The Audi SQ5 TDI crossover vehicle will be made available in European dealerships by early 2013. There has not been an announcement if the sale of the Audi SQ5 will extend into North America.
Information and photo source: Audi AG
Introduced in Europe, the A1 came to life from the same chassis used for the Volkswagen Polo (another car some American have summoning unsuccessfully) as the Audi brand’s challenger against the BMW 1 Series or Mercedes-Benz A-Class. Sharing similar expense pressures of driving, the motorists inside countries like France, Germany and the United Kingdom have been battered hard by higher fuel prices on top of car insurance costs. Luxury cars like the Audi A1 are creations based on necessity returning the market as a sporty personal hatchback. Spawned initially in three-door form, the Audi A1’s five-door version charms the tight European roads with youthful looks and practicality.
The 2012 Audi A1 Sportback is another product the German auto company wishes to link thoughts of performance with practicality. While the Sportback name appears more common on the European Audi vehicle line-up, the S7 Sportback brought to the United States lends understanding to the marketing and design principle the five-door A1 looks to accomplish. Adding two additional doors for the rear passengers, the 2012 Audi A1 Sportback’s persona is casually altered. Rather being a nifty sport look, the five-door version of the A1 Sportback is propelled as a more considerate, mature existence. Measuring a total length of 3.95 meters (155.52 inches), the Audi A1 Sportback is more than 14.5 inches shorter than the smallest North American Audi offering, the A3. The A1 Sportback incorporates the new Audi brand design traits including the flared wheel wells and the furious-looking front headlamp housings. Xenon headlights with LED daytime running lights can be optioned on the 2012 Audi A1 Sportback. On the back of the 2012 Audi A1 Sportback, SuperRed LED taillight units quickly warn following vehicles. Showing that Audi’s knowledge of materials stretches beyond aluminum, one-third of the five-door A1 Sportback consists of high strength steel.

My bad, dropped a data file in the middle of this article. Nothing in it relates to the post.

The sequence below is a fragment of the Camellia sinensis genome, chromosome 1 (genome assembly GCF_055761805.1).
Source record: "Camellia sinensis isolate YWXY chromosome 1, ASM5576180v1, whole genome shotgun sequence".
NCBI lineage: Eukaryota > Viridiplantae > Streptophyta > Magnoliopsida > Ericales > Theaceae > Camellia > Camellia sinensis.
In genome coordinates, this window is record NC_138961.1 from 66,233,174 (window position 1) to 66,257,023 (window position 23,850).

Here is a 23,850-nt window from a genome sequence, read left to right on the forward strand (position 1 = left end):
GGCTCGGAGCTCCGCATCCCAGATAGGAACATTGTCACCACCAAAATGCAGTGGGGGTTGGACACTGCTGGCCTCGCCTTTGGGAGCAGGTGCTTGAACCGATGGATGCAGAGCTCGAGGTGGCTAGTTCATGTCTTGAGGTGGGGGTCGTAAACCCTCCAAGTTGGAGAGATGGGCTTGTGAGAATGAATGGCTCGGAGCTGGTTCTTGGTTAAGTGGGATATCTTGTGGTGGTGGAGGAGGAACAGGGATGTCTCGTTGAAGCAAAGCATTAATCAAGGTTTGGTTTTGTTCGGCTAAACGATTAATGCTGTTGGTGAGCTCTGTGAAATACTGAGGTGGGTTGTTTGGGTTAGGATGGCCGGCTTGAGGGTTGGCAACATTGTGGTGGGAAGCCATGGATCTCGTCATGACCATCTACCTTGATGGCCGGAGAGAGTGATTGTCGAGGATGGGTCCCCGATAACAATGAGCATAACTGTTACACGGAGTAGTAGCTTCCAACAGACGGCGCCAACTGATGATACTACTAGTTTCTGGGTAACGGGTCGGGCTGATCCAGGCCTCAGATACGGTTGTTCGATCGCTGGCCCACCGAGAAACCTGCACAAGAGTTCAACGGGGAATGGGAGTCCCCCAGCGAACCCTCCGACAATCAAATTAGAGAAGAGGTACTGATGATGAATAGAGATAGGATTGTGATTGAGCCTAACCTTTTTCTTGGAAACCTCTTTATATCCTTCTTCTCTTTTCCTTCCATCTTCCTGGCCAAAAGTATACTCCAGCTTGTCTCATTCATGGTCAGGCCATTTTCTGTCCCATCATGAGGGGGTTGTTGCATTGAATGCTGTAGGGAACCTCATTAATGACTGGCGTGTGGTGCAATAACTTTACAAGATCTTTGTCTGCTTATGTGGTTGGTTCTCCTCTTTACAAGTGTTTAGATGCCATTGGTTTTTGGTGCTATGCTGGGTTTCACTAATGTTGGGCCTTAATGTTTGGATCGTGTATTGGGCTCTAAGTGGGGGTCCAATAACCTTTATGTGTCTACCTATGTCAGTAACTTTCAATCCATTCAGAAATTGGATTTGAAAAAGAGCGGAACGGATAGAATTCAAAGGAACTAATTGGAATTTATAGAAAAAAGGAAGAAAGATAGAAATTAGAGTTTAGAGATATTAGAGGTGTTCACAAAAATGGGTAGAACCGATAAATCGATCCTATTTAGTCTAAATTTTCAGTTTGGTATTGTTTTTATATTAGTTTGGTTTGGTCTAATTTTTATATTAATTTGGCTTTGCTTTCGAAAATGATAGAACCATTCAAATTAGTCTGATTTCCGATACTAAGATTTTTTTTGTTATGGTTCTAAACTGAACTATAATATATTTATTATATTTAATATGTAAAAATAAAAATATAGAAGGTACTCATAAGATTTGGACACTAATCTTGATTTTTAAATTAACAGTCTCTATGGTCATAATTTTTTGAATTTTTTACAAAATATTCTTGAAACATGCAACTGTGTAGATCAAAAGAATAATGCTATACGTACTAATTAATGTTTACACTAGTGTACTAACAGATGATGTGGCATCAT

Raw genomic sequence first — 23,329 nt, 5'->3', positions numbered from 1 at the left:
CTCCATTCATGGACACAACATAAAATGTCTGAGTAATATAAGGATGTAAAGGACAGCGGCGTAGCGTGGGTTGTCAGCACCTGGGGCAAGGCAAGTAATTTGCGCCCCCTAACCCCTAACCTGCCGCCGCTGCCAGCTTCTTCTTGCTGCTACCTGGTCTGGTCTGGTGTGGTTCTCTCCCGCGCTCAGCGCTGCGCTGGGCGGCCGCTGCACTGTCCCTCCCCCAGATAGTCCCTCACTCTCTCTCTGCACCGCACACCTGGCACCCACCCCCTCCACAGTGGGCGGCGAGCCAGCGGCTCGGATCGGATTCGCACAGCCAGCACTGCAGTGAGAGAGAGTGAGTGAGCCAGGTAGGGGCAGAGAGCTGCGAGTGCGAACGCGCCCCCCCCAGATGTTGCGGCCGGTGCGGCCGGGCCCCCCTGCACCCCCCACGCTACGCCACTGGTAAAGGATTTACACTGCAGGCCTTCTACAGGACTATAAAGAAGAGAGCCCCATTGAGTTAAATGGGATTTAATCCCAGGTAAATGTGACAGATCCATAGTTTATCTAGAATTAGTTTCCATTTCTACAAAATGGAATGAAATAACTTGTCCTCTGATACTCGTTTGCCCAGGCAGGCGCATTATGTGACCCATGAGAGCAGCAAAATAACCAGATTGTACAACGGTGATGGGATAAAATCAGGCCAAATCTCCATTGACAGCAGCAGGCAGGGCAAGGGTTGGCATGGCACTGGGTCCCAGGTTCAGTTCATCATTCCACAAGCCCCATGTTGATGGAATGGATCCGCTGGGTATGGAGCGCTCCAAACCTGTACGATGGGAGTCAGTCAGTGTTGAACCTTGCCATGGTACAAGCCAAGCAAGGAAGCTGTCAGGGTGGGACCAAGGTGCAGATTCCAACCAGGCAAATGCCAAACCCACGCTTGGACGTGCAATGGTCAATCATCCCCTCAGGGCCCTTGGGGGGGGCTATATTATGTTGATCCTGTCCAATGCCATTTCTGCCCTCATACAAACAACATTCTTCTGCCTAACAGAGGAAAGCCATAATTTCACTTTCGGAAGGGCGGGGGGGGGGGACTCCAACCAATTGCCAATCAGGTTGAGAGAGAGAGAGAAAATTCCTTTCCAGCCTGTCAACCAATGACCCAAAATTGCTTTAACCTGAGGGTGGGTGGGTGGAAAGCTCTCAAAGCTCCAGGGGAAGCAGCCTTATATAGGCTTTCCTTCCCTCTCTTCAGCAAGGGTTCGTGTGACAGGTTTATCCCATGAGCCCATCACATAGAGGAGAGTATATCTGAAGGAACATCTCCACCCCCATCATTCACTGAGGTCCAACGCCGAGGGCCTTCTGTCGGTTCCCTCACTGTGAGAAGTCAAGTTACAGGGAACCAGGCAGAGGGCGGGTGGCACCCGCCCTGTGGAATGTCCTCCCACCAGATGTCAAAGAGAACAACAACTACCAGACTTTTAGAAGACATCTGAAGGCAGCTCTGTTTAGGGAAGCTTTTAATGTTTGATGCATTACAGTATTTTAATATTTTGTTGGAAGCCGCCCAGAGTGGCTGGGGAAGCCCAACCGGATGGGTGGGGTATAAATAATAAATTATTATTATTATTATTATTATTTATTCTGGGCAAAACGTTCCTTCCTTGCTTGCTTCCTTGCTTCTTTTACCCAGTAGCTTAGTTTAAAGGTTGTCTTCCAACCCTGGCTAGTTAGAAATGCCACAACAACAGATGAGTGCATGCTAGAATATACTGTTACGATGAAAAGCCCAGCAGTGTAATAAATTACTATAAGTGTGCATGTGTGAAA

Structurally stable on a front-wheel drive train (there is no mention of quattro all-wheel drive), the Audi A1 Sportback invokes a strong sense of control with an electronic stability program, strong brakes featuring front ventilation and an electronic limited slip differential. In different trim levels, the 2012 Audi A1 Sportback sports a trendy assortment of wheels. 2012 Audi A1 Sportback models trimmed in the Attraction version wears rather basic 15-inch steel wheels. The Ambition trim model of the A1 Sportback upgrades the outer look with 16-inch alloys with optional 17-inch cast aluminum and quattro GmbH sourced 18-inch wheels perfecting appearances. An additional outside styling touch is a two-tone colouring scheme on the 2012 Audi A1 Sportback accenting the roof against the list of 12 exterior colours.
With the cabin opened by the two new passenger doors, occupants inside the Audi A1 Sportback partake in a delightfully spacious interior surrounding. Up to 32.49 cubic feet of cargo room is created in the Audi A1 cabin when the rear seats are folded. Helping to create a comfortable environment for adult passengers, the 2012 Audi A1 Sportback comes standard equipped as a four-seat vehicle. Optional features provided on the 2012 A1 Sportback includes five-passenger seating, 14-speaker Bose surround sound system, Audi MMI navigation plus with a 6.5-inch screen and the Internet equipment as well as software that can turn the vehicle into a WLAN hotspot.